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On the Spirit of Poetry in a Time of Plague.

The First Imaginationalist Manifesto



Twelve statements.

1.COVID, if I catch and carry it, may bring not only my own sickness, sorrow, suffering, and possibly death, but also those of another, of others. COVID can destroy my health, haleness, wellness, life itself, and those of another, others, many others. As an agent and carrier of death, COVID can literally take my breath away – and yours, one you or more you.

2.COVID is both individual and communal. Individual, because if I catch it, it’s I who suffer. Communal, because it’s infectious, i.e. capable of being carried to me only by another (others) and equally to another (others) by me. I don’t, won’t, can’t catch COVID in any other way than from somebody else, some other body. Nor do, will, can you: you singular, you plural.

3.COVID makes me realise and recognize more and more deeply that I’m mortal, that (my) life is short, that (my) nature is animal, that (my) death is inevitable, ineluctable, inescapable – and that all this is true of and for you too – again, you singular and you plural.

4.Nor can I avoid converting all the above statements, which refer to I and me, to all other pronouns (beings and entities) – above all to, you, singular, other, and you, plural, others: that is, all together, we / us. COVID can’t help personalising, individualising everybody, each and every anybody or somebody, any and every other, all others. But curiously, far from separating us, COVID emphasises our community and, perhaps, even creates our communality, which is inevitably universal, since nobody (human), even if inoculated, can be entirely excluded from the risk of catching this plague.

5.All these areas and aspects of attentivity involves my realisation, too, that so far as I (we, all of us) know, there’s no consciousness without mortality.

6.Poetry is the linguistic medium above all others and par excellence that not only bares this entire set of awarenesses of mortality but also enables me (us, all of us) to bear it, and to do so with courage, patience, modesty, and compassion for others.

7.So: in such times as this time, this time of plague, I (we, you) need, want, rely on poetry more and more, and with increasing curiosity, urgency and passion. For poems, including stories and songs, are more capable of forming, formulating, expressing and communicating care, carefulness, and caringness, and doing so more honestly, truthfully, intensely, fully and profoundly, than any other linguistic expression.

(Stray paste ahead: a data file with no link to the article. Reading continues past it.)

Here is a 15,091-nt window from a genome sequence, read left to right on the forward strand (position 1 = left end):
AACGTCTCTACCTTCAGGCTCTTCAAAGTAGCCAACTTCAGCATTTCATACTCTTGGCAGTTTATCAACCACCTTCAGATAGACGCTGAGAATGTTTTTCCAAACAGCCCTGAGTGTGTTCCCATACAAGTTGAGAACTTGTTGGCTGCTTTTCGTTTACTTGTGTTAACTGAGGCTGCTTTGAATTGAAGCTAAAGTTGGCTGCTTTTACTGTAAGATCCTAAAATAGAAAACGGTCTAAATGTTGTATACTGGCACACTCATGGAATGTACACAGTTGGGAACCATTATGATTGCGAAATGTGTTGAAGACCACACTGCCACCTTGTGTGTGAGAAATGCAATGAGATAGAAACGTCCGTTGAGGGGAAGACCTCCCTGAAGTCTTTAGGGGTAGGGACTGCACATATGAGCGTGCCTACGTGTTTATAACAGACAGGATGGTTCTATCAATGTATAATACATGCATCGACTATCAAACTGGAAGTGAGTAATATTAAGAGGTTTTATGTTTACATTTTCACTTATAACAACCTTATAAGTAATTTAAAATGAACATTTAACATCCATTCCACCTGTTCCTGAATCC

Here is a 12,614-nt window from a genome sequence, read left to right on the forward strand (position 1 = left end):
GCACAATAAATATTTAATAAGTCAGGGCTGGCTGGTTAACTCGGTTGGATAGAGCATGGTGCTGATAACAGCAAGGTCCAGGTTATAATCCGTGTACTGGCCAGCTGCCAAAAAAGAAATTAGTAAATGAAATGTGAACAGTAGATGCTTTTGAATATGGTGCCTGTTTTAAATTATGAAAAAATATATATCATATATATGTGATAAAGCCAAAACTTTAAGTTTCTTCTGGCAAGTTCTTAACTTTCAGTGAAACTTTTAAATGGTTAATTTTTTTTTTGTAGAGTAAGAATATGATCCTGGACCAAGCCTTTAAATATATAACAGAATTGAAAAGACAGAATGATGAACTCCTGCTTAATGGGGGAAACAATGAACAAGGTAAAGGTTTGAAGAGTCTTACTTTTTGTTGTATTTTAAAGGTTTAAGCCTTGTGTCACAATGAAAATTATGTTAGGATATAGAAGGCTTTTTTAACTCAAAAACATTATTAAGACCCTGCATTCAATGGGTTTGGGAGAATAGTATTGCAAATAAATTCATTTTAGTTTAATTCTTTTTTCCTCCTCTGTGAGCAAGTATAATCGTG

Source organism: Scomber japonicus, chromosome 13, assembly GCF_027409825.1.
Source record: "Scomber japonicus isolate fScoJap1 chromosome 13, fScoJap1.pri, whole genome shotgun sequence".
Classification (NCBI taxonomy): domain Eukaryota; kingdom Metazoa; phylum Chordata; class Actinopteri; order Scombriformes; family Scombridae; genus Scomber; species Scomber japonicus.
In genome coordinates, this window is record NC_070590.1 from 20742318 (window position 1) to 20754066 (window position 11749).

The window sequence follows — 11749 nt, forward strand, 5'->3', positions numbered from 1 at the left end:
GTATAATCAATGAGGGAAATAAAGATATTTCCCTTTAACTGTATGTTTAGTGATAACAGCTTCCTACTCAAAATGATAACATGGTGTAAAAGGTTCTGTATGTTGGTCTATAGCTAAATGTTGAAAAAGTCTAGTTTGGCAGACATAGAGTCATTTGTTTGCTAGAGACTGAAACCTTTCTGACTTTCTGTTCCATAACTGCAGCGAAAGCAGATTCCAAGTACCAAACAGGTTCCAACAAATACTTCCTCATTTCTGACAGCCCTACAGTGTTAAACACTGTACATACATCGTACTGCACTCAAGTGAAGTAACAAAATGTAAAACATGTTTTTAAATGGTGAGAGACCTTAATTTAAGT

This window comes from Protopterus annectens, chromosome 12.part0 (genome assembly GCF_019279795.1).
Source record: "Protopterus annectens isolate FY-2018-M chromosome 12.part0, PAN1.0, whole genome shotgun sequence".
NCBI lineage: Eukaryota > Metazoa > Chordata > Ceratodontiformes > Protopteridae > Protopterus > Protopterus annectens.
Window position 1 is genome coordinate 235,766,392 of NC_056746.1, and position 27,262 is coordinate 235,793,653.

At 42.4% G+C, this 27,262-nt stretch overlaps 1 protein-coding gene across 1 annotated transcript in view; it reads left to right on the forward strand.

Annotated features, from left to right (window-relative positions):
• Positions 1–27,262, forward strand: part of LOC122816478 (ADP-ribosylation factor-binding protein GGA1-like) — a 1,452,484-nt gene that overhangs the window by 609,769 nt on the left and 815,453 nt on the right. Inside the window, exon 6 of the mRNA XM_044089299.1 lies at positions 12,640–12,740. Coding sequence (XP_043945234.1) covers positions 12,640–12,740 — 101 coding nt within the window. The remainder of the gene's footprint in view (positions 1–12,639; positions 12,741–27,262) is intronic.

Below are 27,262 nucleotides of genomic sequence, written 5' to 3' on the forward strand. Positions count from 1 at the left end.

8.Conversely, when any expression in language touches, even merely grazes – no, even so much as hints at – any such quality of honesty, truthfulness, intensity, fulness and profundity, it necessarily becomes poetry.

9.For that’s precisely what poetry is: language in its highest, best and completest form of honesty, truthfulness, intensity and profundity.

10.So I (you, we, all of us) need, want, rely on poetry in a time of plague, not only because it consoles me (all of you, all of us) – in, through and despite all my (our, your) weaknesses and fragilities – but also because it makes me (us) even more aware of all these aspects of living and dying. In so doing, it brings me (each of you, each of us) closer to the realities of the human heart, mind, spirit, soul, flesh, body.

11.But poetry isn’t borne or expressive of only pain and suffering. Poetry is and brings and reveals joy, and hope, and courage in the thisness, the hereness, the nowness of the this-here-now, and in the miraculous beauty and grace of this universe in the fullest possible context of all its (and our) mornings and evenings, nights and days, morrows and tomorrows.

12.With respect to and within the specific field of language, in the face of birth and death – this face that is so clearly delineated in a time of plague – poetry is the prime and most treasured agent of all hope, all courage, all joy.



Cambridge, 29-30 July 2021

RICHARD BERENGARTEN’s writings include: (poetry) ChangingNotness: Sonnets, ManualFor the LivingThe Manager, and his Balkan Trilogy: The Blue ButterflyIn a Time of Drought and Under Balkan Light; and (prose) Balkan Spaces (Essays and Sketches)A Portrait in InterviewsImagems 1 and Imagems 2 – all published by Shearsman and available online here.




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